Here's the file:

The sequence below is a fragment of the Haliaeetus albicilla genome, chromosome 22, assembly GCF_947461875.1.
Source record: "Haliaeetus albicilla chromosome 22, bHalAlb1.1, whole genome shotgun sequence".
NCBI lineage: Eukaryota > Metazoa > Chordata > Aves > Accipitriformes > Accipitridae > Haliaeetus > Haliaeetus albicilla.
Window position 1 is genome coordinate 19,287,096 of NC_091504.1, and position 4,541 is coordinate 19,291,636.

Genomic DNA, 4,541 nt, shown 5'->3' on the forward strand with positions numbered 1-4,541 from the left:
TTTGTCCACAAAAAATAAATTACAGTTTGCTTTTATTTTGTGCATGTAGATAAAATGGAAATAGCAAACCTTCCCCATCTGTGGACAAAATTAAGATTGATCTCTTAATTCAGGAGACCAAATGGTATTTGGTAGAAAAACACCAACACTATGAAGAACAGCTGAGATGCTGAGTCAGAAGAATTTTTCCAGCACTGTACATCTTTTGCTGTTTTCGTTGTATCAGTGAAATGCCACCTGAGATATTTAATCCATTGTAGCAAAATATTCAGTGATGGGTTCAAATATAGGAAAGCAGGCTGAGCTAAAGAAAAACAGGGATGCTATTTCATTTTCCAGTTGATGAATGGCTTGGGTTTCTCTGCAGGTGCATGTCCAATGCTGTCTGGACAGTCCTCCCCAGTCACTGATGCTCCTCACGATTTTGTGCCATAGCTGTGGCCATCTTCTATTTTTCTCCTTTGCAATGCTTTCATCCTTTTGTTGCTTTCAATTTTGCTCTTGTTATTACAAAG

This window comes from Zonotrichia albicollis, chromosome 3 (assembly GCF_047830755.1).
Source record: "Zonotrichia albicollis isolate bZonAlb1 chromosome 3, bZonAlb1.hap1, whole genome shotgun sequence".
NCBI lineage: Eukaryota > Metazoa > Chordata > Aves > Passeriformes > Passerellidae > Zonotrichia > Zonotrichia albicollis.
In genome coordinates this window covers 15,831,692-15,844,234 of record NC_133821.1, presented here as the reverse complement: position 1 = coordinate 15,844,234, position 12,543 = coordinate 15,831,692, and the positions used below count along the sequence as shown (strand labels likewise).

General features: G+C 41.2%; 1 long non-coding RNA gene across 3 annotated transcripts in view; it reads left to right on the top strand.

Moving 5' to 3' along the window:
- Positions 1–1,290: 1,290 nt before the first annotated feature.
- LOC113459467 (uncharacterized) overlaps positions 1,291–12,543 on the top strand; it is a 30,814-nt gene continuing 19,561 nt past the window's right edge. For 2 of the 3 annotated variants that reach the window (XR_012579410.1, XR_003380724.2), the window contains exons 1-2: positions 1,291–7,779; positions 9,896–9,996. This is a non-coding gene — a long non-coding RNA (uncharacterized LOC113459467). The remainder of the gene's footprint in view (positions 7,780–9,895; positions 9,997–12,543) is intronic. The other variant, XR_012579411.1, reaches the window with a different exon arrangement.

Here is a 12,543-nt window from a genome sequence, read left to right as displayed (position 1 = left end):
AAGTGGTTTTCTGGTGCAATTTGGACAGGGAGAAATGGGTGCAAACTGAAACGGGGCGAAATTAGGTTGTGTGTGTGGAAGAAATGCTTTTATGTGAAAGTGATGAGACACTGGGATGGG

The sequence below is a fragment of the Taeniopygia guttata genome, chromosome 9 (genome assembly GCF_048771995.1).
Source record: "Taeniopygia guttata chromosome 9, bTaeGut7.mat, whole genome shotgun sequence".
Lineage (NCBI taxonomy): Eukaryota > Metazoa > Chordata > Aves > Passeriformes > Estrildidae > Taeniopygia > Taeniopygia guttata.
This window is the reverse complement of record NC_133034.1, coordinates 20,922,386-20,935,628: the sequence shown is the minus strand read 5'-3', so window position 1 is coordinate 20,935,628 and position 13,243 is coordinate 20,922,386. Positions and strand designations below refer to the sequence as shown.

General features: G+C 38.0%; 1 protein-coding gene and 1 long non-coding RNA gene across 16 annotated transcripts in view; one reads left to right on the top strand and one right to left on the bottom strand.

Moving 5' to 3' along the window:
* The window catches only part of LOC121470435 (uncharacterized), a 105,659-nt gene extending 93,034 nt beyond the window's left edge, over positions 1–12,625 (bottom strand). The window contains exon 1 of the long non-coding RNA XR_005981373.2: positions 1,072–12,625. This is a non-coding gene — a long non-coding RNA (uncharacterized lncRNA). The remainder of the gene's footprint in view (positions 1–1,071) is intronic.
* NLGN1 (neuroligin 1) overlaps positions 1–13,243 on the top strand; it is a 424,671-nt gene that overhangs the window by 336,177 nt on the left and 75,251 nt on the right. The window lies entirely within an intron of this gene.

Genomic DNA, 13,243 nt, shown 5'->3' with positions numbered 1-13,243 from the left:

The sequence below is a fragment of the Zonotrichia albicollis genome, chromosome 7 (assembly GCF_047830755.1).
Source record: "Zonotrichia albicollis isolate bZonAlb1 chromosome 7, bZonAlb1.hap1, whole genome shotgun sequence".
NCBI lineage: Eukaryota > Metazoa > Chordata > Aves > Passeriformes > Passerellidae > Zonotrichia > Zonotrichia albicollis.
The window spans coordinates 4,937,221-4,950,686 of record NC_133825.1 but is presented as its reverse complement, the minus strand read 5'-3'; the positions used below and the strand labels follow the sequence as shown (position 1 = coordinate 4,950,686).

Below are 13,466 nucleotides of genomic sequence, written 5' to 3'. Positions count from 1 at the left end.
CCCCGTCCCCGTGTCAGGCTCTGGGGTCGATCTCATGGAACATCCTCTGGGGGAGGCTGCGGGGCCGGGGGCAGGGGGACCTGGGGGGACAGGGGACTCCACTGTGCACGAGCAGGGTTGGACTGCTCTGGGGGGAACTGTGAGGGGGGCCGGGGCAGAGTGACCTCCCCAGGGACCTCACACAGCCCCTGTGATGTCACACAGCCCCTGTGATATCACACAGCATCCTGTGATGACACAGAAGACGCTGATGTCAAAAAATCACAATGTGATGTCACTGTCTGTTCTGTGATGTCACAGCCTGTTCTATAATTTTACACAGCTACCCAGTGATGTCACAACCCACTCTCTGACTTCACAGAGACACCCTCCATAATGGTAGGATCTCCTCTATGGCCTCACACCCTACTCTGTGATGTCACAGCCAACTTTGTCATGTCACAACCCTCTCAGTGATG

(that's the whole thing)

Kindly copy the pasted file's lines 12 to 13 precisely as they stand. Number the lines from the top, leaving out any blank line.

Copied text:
Moving 5' to 3' along the window:
- Positions 1–1,290: 1,290 nt before the first annotated feature.